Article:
HMS Victory Copper
(c) Vin Callcut 2002-2017. Small extracts can be used with acknowledgements to 'Oldcopper.org' website.
Helpful comments are very welcome.
HMS Victory Main Website
The world’s oldest vessel in continuous commission has well passed the bicentenary of the 1805 Battle of Trafalgar that ensured her fame and preservation.
HMS Victory was ordered in 1759 during the Seven Years War but defence cutbacks at the end of the war meant that she was not launched until 1765. This long period of seasoning for the timber has helped her long life. She is 69m (226ft) long from bowsprit to taffrail and 62m (205ft) high from waterline to main mast. She could spread up to 37 sails and has 42km (26 miles) of rigging cordage. Displacement 3,500 tons. She was sheathed with nearly 4,000 sheets of copper of 4ft x 14in nominal size (1,220 x 356mm). Armament 104 guns. Of the crew of 821 men who were on board at the Battle of Trafalgar in 1805, 22 were Americans and 22 came from mainland Europe.
After the career that established affection with the public, HMS Victory became the flagship for the Port Admiral in Portsmouth but was listed for disposal in 1831. Fortunately she was preserved by public acclaim and in 1889 acquired her present title of flagship for the Commander-in-Chief. Routine maintenance continued but in 1903 she was accidentally rammed, necessitating extensive repairs to be completed before the celebrations of the centenary of the Battle of Trafalgar in 1905. In 1922 she was placed in her present permanent dry dock in Portsmouth Historic Naval Dockyard. Now we look forward to the bicentenary of Trafalgar in 2005.
Many copper souvenirs were issued in support of the centenary celebrations, most of these being made by recycling copper from the sheathing. Some brass items such as doorknockers may have been cast at this time but the big impetus for the production of brass souvenirs started when the public imagination was fired with enthusiasm in 1922 and thereafter. These items were available in far greater quantities than were retailed from Portsmouth. It was fashionable to fit ornamentation to most domestic tools such as fire irons, toasting forks, crumb trays and shoe horns. Various representations of HMS Victory were among those commonly included in the catalogues of hardware manufacturers through the 1930s and again from the 1950s onwards. Besides romantic marine items such as galleons and ‘Mayflower’, alternative themes included Dickensian and Shakespearian associations, cathedrals and other well known architectural features in provincial towns and cities. Link to: HMS Victory Brass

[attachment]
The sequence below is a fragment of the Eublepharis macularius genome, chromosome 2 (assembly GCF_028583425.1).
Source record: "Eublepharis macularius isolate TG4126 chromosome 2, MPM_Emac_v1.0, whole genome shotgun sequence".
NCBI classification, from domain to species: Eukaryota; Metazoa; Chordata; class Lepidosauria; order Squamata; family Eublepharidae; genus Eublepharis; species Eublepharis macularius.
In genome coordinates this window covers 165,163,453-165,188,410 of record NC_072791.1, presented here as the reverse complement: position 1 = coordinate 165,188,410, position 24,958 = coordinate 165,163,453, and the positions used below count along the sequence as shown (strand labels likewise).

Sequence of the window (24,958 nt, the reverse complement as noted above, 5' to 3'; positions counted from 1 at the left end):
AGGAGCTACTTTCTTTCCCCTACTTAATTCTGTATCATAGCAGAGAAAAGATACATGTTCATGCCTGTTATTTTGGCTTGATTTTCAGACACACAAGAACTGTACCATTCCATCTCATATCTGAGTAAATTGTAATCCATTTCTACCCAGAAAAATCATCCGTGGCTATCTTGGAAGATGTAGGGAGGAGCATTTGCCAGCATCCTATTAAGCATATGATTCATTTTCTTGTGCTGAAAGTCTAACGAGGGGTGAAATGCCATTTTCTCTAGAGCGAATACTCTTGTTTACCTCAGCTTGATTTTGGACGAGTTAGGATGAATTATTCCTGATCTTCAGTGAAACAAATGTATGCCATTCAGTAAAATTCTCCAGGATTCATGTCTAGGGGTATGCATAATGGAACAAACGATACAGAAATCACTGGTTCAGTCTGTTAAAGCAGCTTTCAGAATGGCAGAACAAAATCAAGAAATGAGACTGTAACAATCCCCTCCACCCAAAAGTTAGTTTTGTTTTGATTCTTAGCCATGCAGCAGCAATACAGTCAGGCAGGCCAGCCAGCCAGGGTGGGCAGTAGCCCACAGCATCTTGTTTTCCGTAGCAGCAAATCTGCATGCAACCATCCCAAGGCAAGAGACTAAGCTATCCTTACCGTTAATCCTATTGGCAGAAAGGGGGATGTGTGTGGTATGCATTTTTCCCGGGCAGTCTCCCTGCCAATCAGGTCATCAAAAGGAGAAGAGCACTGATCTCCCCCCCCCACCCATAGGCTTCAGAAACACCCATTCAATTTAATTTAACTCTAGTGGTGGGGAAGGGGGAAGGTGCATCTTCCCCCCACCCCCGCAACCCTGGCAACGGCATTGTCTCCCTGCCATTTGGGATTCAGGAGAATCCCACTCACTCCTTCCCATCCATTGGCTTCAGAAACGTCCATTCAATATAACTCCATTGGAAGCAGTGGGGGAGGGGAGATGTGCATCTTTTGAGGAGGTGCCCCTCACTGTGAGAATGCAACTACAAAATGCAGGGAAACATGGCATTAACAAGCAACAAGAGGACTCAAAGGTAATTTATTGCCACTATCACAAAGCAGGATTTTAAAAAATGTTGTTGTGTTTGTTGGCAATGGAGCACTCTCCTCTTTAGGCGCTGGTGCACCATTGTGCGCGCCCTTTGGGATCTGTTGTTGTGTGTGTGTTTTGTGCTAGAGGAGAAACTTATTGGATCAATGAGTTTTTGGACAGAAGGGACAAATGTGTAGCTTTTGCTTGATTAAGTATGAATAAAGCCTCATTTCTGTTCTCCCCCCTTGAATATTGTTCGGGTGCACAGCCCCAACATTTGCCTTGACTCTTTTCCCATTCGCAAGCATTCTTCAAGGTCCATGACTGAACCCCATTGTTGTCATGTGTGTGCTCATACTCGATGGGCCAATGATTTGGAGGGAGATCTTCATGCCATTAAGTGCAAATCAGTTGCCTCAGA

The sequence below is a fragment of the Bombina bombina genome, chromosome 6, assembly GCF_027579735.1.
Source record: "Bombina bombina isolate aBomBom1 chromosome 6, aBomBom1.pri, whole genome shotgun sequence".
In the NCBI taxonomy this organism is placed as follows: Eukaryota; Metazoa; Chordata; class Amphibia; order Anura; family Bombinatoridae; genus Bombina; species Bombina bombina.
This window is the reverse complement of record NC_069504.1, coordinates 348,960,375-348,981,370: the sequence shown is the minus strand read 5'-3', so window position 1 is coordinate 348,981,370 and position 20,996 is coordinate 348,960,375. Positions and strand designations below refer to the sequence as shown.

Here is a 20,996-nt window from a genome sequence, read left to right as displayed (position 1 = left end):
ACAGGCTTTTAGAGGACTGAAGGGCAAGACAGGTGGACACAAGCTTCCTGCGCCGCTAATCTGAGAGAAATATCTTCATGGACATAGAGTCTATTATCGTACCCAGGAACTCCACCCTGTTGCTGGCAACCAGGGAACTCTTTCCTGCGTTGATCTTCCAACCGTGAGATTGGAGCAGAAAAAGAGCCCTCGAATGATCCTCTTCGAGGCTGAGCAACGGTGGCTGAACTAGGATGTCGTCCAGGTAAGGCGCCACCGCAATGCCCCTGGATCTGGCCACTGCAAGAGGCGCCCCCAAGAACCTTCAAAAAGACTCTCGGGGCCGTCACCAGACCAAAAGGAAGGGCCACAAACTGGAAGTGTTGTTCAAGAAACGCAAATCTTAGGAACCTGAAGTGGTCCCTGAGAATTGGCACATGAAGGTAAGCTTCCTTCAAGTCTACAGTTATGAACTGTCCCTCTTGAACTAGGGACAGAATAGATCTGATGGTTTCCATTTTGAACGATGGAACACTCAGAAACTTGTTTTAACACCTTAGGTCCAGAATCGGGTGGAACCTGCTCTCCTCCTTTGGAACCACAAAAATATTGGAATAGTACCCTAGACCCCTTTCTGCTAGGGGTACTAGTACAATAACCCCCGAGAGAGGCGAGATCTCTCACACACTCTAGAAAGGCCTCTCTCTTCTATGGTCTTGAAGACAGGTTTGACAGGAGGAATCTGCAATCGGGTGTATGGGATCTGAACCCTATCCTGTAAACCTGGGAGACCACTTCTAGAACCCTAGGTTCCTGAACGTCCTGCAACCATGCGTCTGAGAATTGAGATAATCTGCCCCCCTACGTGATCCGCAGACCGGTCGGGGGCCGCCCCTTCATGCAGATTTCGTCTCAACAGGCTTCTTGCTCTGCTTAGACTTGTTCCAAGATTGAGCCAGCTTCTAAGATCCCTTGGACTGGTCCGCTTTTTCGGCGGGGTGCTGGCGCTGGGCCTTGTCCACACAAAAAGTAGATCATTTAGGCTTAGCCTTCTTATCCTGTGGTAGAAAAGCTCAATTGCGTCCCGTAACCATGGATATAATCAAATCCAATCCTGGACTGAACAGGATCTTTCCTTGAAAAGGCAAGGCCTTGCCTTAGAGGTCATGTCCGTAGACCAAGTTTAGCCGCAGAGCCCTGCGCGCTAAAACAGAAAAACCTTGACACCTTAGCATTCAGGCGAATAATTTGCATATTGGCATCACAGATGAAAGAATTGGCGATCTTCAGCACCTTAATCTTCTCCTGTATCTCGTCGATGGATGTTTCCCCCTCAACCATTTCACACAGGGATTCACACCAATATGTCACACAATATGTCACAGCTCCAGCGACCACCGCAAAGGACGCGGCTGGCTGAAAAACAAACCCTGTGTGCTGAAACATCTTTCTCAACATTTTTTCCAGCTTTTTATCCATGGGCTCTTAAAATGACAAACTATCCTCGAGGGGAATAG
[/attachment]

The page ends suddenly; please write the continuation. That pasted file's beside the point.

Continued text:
HMS Victory memorabilia includes a big selection of items made from brass or copper. They celebrate the fact the HMS Victory is the oldest naval ship in the world that has been continuously in commission. In 2005 there were exhibitions and events staged to celebrate the 200th anniversary of the Battle of Trafalgar. Link to: Victory Memorabilia
Link to: Victory Copper Sheathing
These sections will cover many copper artefacts made from sheet that was originally used to clad the hull of the ship. It will also mention some of the many rolling mills that made the original copper sheathing.
Link to: HMS Victory Medalets
A page of souvenir medalets, medallions and pendants.
Link to: HMS Victory Brass
Brass souvenirs have been sold locally in the dockyard at Portsmouth and distributed worldwide through usual brassware outlets. The major manufacturers of brassware in Birmingham had 'HMS Victory' emblems available to be used as finials on fireside wares and other brassware throughout the first half of the 20th century. Since very little of these items bear a manufacturer's mark, it is interesting to find out which firms produced the best quality items.
This recent photo taken in Portsmouth shows the wealth of detail in the hull and rigging that is sometimes well reproduced in good brassware and other representations. The stern is much less conspicuous on the original than in many of the romanticised replicas.
Link to: HMS Foudroyant Copper
A page that briefly covers another of Nelson's flagships from which the copper has been recycled to good use.